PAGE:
For most of us, cybernetic implants still seem like something straight out of a science fiction movie. Yet, more and more people are deciding to have RFID microchips or biomagnets implanted in their hands and fingers.
There could already be over 100,000 people who “biohacked” their bodies. Just one microchip retailer based in Seattle has partnerships with more than 100 biohackers and body modification specialists all over the world. Chances are you can get a cybernetic implant in your city—if you know where to look
We decided to examine this trend and find out the answers to the following questions:
- What are the most desired body upgrades?
- Are people ready to adopt this technology?
- Are cybernetic enhancements the next step in human evolution?
If you are interested in AI technology, you may also be interested in our other reports:
- Will AI Take Your Job? AI Trends for 2021
- Can We Distinguish AI-Generated People and Real Photos?
- AI in Education: Will Tech Destroy Education?
We’ve surveyed 1,127 respondents and here are some of our most interesting discoveries.
Major findings: Cybernetic implants and body upgrades
Some people think that cybernetic “upgrades” are just a craze.
Grinders, cybergoths, and biohackers are perceived as just another subculture that wants to shock the general public.
Cybernetic enhancement is the use of cybernetics and technology to improve the functioning and performance of the human body. The concept is still mostly theoretical but prosthetic limbs, microchip implants, and computer-brain interfaces may become widely available in the future.
For the moment, the use of implants is limited and they can be seen simply as a type of body modification. Some, however, believe that cybernetic enhancements will make us smarter, faster, or even immortal.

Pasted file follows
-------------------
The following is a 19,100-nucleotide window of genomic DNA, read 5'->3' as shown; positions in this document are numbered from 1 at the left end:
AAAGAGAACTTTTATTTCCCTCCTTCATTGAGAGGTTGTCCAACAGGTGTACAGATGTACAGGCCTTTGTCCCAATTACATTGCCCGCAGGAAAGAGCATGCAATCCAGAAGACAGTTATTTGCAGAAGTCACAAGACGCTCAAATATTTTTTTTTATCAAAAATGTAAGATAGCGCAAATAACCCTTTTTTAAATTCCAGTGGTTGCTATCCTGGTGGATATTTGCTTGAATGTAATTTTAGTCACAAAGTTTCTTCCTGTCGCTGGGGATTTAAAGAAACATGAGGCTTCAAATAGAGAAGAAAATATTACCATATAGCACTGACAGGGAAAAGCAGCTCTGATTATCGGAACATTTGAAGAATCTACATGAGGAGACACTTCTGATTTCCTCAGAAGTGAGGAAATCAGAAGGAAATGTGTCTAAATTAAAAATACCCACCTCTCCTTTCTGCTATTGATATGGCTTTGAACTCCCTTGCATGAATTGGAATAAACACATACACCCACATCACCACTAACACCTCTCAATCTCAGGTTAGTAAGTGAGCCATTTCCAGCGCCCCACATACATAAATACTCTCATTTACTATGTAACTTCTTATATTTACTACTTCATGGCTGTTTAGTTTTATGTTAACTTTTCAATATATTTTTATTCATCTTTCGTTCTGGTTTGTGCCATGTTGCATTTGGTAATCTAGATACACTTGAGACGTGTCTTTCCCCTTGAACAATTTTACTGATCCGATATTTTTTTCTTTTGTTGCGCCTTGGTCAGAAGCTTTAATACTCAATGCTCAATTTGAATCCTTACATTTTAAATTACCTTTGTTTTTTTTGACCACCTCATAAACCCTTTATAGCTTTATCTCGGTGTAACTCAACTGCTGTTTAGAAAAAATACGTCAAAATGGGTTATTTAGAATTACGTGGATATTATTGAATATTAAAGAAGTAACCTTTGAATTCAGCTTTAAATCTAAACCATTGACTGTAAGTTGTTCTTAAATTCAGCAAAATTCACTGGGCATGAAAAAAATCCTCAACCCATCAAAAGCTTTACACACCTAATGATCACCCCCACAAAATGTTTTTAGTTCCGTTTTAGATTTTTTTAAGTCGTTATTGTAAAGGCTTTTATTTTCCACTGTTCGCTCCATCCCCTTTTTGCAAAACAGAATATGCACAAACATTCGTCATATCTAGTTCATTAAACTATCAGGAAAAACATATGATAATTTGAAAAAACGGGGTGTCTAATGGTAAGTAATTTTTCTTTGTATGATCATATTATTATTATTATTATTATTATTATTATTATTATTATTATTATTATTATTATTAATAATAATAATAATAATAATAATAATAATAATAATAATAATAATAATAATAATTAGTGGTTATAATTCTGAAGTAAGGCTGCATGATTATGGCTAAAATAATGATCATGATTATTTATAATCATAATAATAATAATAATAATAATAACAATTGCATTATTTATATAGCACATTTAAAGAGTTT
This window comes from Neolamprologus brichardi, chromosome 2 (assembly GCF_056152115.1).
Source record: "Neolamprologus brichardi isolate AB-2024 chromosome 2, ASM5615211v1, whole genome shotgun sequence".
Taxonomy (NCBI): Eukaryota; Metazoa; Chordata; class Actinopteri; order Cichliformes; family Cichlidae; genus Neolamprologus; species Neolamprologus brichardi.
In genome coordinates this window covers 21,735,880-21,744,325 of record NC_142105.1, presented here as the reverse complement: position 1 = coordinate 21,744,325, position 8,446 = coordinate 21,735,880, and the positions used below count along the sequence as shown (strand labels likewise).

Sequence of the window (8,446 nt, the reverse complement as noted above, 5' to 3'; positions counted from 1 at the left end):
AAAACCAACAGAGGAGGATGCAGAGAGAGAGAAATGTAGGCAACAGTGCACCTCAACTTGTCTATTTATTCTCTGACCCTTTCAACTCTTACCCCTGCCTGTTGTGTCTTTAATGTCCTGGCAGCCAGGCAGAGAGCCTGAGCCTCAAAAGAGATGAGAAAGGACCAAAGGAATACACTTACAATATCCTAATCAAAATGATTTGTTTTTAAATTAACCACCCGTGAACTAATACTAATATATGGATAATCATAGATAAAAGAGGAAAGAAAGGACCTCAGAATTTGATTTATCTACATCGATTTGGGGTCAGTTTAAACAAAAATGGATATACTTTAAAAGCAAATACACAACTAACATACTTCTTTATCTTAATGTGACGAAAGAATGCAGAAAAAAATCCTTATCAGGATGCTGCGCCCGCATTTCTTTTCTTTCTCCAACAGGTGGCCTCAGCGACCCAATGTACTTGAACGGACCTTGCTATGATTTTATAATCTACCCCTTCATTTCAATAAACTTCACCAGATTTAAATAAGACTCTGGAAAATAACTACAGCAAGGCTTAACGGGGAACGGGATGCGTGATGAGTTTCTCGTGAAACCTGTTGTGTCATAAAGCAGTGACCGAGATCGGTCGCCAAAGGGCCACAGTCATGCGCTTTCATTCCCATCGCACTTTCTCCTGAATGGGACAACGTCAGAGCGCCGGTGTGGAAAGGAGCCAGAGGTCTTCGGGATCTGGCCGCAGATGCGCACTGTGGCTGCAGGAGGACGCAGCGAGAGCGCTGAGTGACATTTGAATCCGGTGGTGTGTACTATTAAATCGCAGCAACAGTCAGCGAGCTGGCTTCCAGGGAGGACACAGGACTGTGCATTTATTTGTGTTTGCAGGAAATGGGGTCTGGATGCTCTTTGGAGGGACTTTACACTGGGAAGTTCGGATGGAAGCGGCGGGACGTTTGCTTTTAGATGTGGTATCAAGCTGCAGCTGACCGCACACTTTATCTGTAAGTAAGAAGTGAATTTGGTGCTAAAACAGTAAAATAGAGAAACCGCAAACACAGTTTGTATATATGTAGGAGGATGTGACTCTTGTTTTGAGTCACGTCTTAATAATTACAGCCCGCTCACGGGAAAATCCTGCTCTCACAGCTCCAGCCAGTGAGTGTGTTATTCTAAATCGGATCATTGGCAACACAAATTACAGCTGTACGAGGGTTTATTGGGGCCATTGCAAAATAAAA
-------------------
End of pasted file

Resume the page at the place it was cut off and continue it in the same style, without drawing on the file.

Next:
More than 75% of people are willing to implant a microchip to monitor their health
Health monitoring is one of the most promising applications of cybernetic implants. Three in four respondents would allow such implants in their bodies. Such devices would enable more accurate and faster diagnosis. Interestingly, research on microchip implants in healthcare is at a fairly advanced stage.
About 56% of respondents believe that cybernetic implants will become a widespread technology during the second half of this century
Over half of the survey respondents think that cybernetic enhancements will become as commonplace as smartphones after the year 2050. Only 12% think that they will become popular within the next decade. About 11% believe that this technology will never become widely available.
As many as 74% of Generation Z respondents like the idea of upgrading their bodies with cybernetic enhancements
The same is true for only 64% of Millenials and about 55% of older respondents. While the majority still finds this technology too primitive, the youngest segment is very open to various possibilities offered by the development of cybernetic solutions and body upgrades.
Arduino or Raspberry Pi users are twice more willing to self-inject microchips with DIY cyber enhancement kits than those who don’t own any of the boards
Almost 70% of Raspberry Pi/Arduino owners declare they would inject a microchip implant on their own with a DIY kit if they were widely available. Among the respondents who don’t have them, only 35% would do the same.
According to 42% of the survey respondents, cybernetic enhancements should only be available to restore body functions lost in accidents or due to diseases
Opinions are very divided, and for every person who favors free access to implants and body enhancements (51% of respondents), there is someone who believes that access should be restricted (42%) or that cybernetic implant research should be banned altogether (about 6% of respondents).
Almost 63% of the youngest respondents think cybernetic implants will become trendy because of the “cool” factor
Gen Z respondents believe that implants can be cool and trendy. Furthermore, 71% of them believe that cybernetic enhancements can be an expression of who you are—just like piercing, tattoos, and other body modifications.
Almost 55% of Millennials think that the risks associated with cybernetic implants outweigh their potential benefits (but Gen Z respondents aren’t so sure)
Generation Z seems to believe that the potential benefits linked with cybernetic enhancements and microchips are very promising. Only 35% of them think that risks outweigh the benefits, which is the lowest result among all age groups.
About 65% of tattoo owners and respondents with piercings say they would allow their (hypothetical) teenage child to implant a bionic eye